On July 2, the World Health Organization announced the end of the latest Ebola outbreak, which took place in the Democratic Republic of Congo’s northern province of Bas-Uele. All told, four people died during the two-month outbreak, while four people survived infection with the virus. “With the end of this epidemic, DRC has once again proved to the world that we can control the very deadly Ebola virus if we respond early in a coordinated and efficient way,” said the WHO’s director-general, Dr. Tedros Adhanom Ghebreyesus. While Congo has extensive experience with Ebola, and the latest outbreak took place in a remote region where it was relatively easy to contain, public health officials continue to prepare for the possibility of a more difficult outbreak like the one that began in West Africa in 2014. In an email interview, Dr. Anthony Fauci, director of the National Institute of Allergy and Infectious Diseases, provides an update on that effort.
WPR: Did the West Africa Ebola epidemic produce sustainable gains in the world’s ability to respond to future outbreaks—for example, the recent outbreak in northern Democratic Republic of Congo?
Dr. Anthony Fauci: The Ebola outbreak in West Africa underscored the necessity of a sound public health infrastructure, including strong disease surveillance capabilities, when a highly lethal virus begins spreading in a community. The health care systems in Guinea, Liberia and Sierra Leone were quickly overwhelmed, allowing the epidemic to spiral out of control. Health care workers lacked the essential supplies and facilities to protect themselves and properly isolate patients. Contact tracing became increasingly difficult, and traditional burial practices facilitated further spread of the virus. Unlike West Africa, the Democratic Republic of the Congo has considerable experience responding to Ebola outbreaks using proven public health measures. These outbreak control practices, implemented with significant international assistance, ultimately halted the spread of Ebola in West Africa and will remain critically important in controlling future outbreaks.
However, a vaccine against Ebola would be an extremely helpful addition to the public health “toolkit” for the disease. Multiple groups made considerable progress in the clinical development of vaccine candidates during the outbreak in West Africa. In February 2015, NIAID partnered with the Liberian Ministry of Health and Liberian investigators to initiate a vaccine trial and natural history studies. Together we made a commitment to invest in sustainable health infrastructure to get these trials off the ground. Today, Liberia is better prepared to respond to future outbreaks of Ebola as well as other endemic diseases such as malaria and HIV. This effort also demonstrated the feasibility of conducting scientifically rigorous clinical trials in an outbreak setting, even in a resource-limited country.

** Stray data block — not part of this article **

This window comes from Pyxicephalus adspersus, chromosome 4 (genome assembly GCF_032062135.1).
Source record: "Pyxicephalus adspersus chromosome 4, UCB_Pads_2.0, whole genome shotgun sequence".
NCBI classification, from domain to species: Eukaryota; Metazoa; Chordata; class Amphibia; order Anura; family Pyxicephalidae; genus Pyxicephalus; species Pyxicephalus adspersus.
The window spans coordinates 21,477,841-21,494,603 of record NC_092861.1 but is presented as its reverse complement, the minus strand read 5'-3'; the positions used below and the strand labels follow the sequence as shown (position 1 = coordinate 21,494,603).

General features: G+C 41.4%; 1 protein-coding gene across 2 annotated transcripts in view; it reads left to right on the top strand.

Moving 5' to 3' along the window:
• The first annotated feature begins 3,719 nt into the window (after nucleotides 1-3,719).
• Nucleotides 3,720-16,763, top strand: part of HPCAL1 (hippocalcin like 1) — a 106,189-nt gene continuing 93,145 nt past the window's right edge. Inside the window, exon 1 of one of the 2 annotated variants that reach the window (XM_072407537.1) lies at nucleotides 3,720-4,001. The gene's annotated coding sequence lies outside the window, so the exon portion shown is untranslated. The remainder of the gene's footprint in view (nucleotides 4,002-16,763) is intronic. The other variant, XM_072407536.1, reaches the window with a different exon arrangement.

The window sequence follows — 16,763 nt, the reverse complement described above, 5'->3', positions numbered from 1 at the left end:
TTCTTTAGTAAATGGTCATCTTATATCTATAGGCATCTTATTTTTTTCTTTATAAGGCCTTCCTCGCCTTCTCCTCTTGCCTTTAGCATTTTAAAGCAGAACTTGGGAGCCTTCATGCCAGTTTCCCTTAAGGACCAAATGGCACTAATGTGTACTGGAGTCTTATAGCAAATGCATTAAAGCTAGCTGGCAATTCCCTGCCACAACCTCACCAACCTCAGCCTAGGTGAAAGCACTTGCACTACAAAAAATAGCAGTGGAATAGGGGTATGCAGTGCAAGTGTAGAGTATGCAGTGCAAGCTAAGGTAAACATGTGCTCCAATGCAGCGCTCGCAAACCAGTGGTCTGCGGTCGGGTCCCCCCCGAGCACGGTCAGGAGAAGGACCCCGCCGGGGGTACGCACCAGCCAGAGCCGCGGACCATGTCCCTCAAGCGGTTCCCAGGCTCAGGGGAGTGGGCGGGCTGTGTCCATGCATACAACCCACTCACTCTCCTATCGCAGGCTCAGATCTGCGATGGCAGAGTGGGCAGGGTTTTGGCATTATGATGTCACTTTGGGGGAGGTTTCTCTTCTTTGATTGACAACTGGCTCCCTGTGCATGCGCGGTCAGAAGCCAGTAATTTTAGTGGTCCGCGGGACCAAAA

Ultimately, the Ebola outbreak in West Africa reminded us of the need for a joint commitment to effective epidemic control, as outlined in the Global Health Security Agenda (GHSA). Launched in February 2014, GHSA is a partnership among more than 50 countries and organizations that aims to strengthen global capacity to prevent, detect and limit the spread of infectious disease outbreaks to reduce human suffering and reduce economic impact.
WPR: What is the current status of efforts to develop an Ebola vaccine, and has sufficient energy been spent on this effort since the end of the West Africa epidemic?
Fauci: The international research community is working rapidly to gain as much information as possible on various candidate Ebola vaccines. During the tragic Ebola outbreak of 2014-2016, multiple groups attempted to evaluate the safety and efficacy of vaccines, hoping to leverage effective countermeasures alongside traditional public health measures and control the spread of the virus. The epidemic had begun to wane as the trials began, and so it was not possible to prove conclusively that the vaccine candidates worked. A ring vaccination trial in Guinea, led by the World Health Organization, did show evidence of efficacy for one candidate: Merck’s VSV-ZEBOV. It is likely that the information gained in that trial will play a key role in any future licensure application.
Although the Guinea ring trial yielded important new knowledge, we need additional data for all Ebola vaccine candidates. In particular, we require solid data that will help us determine how quickly protection begins following inoculation and how long it lasts. Large Phase 2 trials—including the Partnership for Research on Ebola VACcination (PREVAC) trial, a collaboration involving NIAID, the French Institute of Health and Medical Research (Inserm), the London School of Hygiene and Tropical Medicine, and health authorities in Guinea and Liberia—are now gathering some of these needed data. PREVAC launched in April 2017 and will identify vaccination regimens that hold promise to protect people from Ebola virus disease, which may enable health authorities to prevent or quickly control any future outbreak.
Should an outbreak occur before we have a licensed Ebola vaccine, regulatory and public health authorities can work together to consider distribution of a vaccine under certain criteria that require close safety monitoring and informed consent of vaccine recipients.